12/15/2015 03:55 EST | Updated 12/15/2016 05:12 EST

Your Next Volunteer Role Could Change Your Life

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Multiethnic Group of Young Volunteers

When many of us volunteer, we choose to do so because we have a personal or professional connection, attachment or affiliation with an organization or cause. We often make the decision to do so based on what we know, or we lean on friends, families and colleagues for recommendations if we aren't sure of where to contribute our time and efforts.

Typically, as is the case for me, we are drawn to opportunities that align with our personal or professional development goals. So naturally, many my volunteer efforts have been related to those passions such as youth oriented initiatives, or to help those less fortunate locally and globally, at shelters, soup kitchens, community centres, and, schools and orphanages, to name a few.

The benefits of volunteering for something you are passionate for and believe in are countless, but it wasn't until recently -- in the last few years to be specific -- that I discovered there were so many opportunities to volunteer that I wasn't pursuing.

Here's some tips to help you consider your next volunteer role and how it could change you in monumental ways.

1. Volunteer outside of your known interests!

Take the plunge. You might be surprised by what you learn about the world, but most importantly, about yourself. When I volunteered in the past, I rarely looked beyond my passions, interest circles or affiliate groups. While it's it's been great to my skill set and continue to master them, I wasn't acquiring new ones or discovering anything I didn't know. I approach my work life with that mindset, so why not in my volunteer life? Why restrict myself to the things I know when there's a world of possibility and opportunity waiting to be explored.

My most recent volunteer experience was with the Toronto 2015 PanAm and ParapanAm Games. When I first found out about the games, I didn't think there would be a place for me to volunteer because I didn't know anything about them, nor did I have any connection to the world of sport. In reality, I didn't even know about the PanAm games until I heard Toronto was the host city. I discovered a whole new appreciation and interest in the games and sport, and everything involved in being part of such a large undertaking.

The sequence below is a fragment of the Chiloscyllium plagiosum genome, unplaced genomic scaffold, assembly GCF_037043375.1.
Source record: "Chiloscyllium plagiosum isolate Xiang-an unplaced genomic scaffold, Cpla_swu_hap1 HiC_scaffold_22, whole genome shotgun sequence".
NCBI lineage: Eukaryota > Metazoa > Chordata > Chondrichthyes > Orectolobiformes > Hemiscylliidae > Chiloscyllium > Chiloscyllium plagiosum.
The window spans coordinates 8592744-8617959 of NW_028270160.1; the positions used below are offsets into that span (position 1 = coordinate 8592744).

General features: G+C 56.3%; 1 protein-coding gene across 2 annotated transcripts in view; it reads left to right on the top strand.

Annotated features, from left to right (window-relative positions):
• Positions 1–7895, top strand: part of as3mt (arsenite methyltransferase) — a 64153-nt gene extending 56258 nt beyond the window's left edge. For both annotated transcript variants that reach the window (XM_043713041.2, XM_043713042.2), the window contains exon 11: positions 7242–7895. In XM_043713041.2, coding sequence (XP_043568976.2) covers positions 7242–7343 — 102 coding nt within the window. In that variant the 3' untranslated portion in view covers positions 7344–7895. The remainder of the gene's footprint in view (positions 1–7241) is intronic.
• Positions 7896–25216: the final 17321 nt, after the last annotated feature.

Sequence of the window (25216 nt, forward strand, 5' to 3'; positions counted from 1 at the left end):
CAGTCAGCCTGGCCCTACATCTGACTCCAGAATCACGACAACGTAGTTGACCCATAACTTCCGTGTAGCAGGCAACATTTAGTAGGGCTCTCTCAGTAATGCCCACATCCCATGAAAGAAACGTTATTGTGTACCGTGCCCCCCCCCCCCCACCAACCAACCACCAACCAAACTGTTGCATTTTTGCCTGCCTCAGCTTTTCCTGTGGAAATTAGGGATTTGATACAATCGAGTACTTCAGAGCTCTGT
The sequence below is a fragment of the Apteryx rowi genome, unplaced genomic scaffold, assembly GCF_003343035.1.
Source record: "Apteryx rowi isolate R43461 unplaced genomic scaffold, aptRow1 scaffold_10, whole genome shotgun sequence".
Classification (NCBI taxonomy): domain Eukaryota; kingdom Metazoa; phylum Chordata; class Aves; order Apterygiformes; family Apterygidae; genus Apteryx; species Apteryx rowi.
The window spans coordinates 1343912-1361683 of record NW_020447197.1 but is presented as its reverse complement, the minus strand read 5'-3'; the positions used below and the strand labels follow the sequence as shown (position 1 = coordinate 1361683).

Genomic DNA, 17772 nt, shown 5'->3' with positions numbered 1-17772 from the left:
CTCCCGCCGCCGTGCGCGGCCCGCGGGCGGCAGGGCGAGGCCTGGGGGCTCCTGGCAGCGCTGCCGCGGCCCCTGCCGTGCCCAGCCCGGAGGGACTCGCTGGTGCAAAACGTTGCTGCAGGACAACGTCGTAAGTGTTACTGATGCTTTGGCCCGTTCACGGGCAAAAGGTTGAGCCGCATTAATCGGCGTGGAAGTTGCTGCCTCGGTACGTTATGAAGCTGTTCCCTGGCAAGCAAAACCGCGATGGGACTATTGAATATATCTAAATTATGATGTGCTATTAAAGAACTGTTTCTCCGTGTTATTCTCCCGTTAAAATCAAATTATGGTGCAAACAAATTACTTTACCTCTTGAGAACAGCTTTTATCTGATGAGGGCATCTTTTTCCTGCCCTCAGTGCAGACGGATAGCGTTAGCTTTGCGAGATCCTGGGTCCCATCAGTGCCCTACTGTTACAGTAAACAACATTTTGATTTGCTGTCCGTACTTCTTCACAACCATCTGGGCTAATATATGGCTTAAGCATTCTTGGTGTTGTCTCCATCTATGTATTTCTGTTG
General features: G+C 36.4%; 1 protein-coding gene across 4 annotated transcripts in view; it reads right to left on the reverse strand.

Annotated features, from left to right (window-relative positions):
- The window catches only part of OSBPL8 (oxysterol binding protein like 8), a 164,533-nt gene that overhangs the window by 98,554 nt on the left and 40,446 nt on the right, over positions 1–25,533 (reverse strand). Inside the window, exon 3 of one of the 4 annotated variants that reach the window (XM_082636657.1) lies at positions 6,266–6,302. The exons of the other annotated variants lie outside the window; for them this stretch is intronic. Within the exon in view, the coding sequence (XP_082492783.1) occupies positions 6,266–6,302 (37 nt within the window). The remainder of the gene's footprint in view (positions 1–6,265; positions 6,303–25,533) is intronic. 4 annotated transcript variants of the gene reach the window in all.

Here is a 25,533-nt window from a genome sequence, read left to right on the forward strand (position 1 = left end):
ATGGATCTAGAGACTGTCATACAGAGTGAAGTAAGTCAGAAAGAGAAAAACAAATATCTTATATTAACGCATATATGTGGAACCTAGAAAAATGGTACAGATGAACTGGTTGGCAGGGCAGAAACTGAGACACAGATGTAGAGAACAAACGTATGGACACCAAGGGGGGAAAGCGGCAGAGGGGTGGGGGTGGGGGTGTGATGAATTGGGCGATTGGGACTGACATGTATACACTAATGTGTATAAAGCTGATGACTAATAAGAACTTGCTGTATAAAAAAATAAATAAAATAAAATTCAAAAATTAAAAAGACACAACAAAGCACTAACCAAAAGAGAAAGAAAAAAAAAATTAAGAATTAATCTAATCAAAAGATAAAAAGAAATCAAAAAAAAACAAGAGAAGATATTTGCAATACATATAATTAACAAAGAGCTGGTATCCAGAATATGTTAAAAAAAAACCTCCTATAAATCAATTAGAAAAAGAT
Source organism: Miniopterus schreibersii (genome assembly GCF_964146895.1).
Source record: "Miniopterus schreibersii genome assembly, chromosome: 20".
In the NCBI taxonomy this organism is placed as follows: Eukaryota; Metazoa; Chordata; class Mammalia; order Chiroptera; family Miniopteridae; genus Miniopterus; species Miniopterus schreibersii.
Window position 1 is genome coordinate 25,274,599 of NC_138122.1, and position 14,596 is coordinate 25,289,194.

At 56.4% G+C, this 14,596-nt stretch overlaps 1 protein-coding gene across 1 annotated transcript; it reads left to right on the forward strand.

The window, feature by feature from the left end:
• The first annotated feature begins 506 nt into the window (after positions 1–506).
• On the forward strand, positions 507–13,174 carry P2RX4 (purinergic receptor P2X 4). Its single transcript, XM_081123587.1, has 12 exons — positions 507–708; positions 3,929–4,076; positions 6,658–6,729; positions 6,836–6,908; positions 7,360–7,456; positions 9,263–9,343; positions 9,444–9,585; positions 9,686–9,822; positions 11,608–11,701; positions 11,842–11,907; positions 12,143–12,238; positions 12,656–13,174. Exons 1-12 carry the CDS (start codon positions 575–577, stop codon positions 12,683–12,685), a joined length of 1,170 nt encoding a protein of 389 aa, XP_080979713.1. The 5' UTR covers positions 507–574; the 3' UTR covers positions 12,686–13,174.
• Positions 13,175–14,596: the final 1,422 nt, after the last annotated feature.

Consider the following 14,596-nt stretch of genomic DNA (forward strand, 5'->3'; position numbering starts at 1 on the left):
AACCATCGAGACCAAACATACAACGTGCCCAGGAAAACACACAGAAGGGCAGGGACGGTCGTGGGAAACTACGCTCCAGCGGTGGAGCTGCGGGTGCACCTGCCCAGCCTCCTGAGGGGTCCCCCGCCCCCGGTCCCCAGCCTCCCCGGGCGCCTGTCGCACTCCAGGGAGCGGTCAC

As much as volunteering is an opportunity to give back, make a contribution, and do your part to achieve great things, it is also an opportunity, among other things, to try new things, learn new skills, and meet new people. Volunteering with the games made me realise that volunteering outside of your comfort zone, or in something you're curious about is actually the smartest, risk-free, and safe way to try new things, acquire new skills and see how doing so might inspire new interests and passions. In fact, it worked for me so much that I've been actively thinking about how to take my involvement in the Games World to the next level. Brazil 2016, Commonwealth 2018, PanAm 2019, the possibilities are literally endless, and this all from just one summer of volunteering outside of my realm.